More precisely, we finally have a poll from the First State (so named because it was the first state to ratify the new Constitution in 1787). The Rasmussen poll of 500 likely voters gives Obama a 55%-43% lead in Delaware、within a point of the lead my model has been showing. I've been adding Delaware to the model (it takes time because I have to go through every state in which Delaware meets the correlation threshold for that state, which is most of them, and add the Delaware data for that state). In the process, I have observed that this new information changes the vote totals in each state where Delaware meets the threshold by at most several thousand votes. If you conclude that this is because Delaware is unimportant, you are probably wrong. In spite of its small size (about 2,000 square miles) and tiny population (about 850,000), Delaware is an important bellwether in US presidential elections.
This is because Delaware has an incredible amount of cultural and economic diversity in spite of its small size. The economy of the north is based on industry (Du Pont is headquartered there) and services (most of America's corporations are legally based there). Philadelphia is but minutes away by train or car and, not surprisingly, the accents and attitudes are northern. But travel to the south of the state and things quickly change. Roughly around the middle of the state the accents change and one enters the world of the southern US, and along with the change in accents is a change in attitude. The landscape is rural and pastoral; chicken farming dominates the local economy in the south of the state. The north and its attitudes seem far, far away.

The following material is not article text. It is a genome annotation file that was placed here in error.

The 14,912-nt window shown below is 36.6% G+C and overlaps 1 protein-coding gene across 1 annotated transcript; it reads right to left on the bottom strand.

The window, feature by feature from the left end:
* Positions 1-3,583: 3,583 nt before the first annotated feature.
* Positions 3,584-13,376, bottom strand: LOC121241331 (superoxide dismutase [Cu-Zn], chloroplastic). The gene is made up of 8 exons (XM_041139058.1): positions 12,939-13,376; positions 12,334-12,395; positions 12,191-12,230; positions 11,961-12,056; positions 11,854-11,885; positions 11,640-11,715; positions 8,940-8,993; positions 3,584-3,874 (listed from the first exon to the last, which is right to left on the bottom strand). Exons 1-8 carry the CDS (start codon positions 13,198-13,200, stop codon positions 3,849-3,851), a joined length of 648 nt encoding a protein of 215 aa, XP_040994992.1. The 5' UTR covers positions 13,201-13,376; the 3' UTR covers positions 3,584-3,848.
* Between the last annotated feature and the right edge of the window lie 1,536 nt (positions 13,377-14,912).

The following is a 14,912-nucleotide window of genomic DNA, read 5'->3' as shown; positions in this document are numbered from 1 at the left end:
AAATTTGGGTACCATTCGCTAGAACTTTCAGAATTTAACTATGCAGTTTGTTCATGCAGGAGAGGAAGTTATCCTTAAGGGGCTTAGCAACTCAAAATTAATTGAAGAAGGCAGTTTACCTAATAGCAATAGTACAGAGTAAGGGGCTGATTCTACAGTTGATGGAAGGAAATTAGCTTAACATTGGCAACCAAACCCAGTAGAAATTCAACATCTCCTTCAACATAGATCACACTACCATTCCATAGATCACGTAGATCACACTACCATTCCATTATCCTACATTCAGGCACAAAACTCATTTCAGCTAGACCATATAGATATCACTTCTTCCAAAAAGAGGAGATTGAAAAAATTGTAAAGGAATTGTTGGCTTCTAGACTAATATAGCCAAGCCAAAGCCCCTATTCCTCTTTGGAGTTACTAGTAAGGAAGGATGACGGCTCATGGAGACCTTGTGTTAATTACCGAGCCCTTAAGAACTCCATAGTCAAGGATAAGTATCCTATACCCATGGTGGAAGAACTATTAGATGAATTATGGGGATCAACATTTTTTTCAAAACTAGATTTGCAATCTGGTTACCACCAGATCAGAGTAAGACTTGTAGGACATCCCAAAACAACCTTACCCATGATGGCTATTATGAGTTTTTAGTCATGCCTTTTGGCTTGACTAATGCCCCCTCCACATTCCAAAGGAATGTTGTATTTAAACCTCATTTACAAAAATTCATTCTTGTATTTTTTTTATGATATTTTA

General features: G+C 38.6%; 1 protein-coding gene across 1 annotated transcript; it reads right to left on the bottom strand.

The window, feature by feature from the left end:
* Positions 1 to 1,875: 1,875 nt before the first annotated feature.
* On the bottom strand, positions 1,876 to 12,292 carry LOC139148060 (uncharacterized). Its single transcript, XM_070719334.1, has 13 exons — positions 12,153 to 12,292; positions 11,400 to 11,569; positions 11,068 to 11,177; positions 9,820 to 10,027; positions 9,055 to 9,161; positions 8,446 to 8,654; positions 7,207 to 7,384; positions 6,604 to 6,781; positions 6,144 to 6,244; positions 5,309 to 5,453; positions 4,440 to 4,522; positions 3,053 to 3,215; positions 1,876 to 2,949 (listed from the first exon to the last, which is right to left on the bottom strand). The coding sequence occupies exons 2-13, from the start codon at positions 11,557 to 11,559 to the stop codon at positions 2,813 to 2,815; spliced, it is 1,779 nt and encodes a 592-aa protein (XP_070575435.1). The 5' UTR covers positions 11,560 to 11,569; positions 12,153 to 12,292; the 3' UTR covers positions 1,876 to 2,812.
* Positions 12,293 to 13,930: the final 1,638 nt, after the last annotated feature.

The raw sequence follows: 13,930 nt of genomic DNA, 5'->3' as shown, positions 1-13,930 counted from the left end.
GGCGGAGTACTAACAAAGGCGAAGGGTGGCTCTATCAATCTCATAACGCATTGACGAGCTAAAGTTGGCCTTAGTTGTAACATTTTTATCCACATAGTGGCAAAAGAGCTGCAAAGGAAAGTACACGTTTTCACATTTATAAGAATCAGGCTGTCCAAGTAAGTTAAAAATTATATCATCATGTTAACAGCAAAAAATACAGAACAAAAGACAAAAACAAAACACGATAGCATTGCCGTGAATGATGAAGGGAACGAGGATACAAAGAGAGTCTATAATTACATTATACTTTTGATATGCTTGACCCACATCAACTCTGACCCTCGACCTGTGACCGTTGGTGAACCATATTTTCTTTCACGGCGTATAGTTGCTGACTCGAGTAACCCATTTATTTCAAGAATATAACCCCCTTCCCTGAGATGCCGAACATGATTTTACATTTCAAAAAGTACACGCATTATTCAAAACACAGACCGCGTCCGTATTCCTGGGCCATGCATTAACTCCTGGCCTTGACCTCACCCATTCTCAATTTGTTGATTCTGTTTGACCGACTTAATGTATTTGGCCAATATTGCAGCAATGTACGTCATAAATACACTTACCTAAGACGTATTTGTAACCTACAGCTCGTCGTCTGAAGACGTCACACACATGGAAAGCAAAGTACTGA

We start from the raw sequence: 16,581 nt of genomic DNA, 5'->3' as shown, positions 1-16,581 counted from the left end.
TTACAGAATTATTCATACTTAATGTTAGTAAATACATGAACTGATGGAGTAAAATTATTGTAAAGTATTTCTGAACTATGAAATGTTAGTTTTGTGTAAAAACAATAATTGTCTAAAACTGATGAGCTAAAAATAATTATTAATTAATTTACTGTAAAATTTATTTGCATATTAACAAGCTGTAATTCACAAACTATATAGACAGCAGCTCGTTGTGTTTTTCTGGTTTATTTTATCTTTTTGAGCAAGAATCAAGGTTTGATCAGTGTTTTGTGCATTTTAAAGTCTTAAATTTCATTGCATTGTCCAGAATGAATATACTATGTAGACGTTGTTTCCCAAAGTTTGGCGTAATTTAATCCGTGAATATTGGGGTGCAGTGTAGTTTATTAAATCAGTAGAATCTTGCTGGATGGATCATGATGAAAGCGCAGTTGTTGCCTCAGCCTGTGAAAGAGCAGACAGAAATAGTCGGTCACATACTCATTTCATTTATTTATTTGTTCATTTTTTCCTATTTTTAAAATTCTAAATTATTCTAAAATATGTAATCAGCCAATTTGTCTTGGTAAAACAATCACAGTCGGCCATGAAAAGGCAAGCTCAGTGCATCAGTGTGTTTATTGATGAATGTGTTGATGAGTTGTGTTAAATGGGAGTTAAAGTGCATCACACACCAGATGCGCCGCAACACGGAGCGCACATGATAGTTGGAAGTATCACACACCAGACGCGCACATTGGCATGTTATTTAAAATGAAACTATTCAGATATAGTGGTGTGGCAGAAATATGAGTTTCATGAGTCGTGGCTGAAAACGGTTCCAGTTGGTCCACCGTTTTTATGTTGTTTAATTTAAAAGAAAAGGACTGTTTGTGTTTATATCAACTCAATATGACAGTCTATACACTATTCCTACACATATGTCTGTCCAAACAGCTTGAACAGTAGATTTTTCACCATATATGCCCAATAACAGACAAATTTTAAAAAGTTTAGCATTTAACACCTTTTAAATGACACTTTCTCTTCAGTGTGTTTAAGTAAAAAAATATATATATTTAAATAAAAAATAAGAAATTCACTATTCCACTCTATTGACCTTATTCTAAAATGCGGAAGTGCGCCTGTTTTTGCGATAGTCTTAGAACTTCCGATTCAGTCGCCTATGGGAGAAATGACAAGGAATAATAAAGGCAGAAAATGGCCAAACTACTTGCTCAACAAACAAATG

The result is a state that is a microcosm of mid-size urban and of small town/rural and of that great cleavege of America, the North and the South. For decades the state voted within a percentage point or two of the vote shares at the national level. While Delaware has been pulled more into the orbit of the northeast in recent elections and thus has become more Democratic, the state remains a consistent indicator of the state of the race at the national level.
There was also a poll from New York that showed Obama with a five percentage point lead. While its hard to believe that Obama is only up by five points in New York State, it is our first post-convention poll from there and the results of this poll did have some impact on conditions in other states, most notably Pennsylvania, Michigan and Minnesota. There are now 10 states on the list of swing states (that is, a lead for either candidate of less than four percentage points).
The five states on the list in Obama's column are must-win states for Obama and he simply can't afford to have a single one of these states slip into the Republican column.
At the national level, the polling showed a very slight movement towards Obama which had little impact in our model but which should begin to make a dent in McCain's lead as it continues over the next several days. McCain's lead in the popular vote is 2.2 percentage points and his Electoral College lead remains at 283-255. I expect Obama's momentum to continue for at least the next several days as voters assess the impact of Wall Street's meltdown on their own well being. There is every indication that this is going to remain a close election for at least the next several weeks.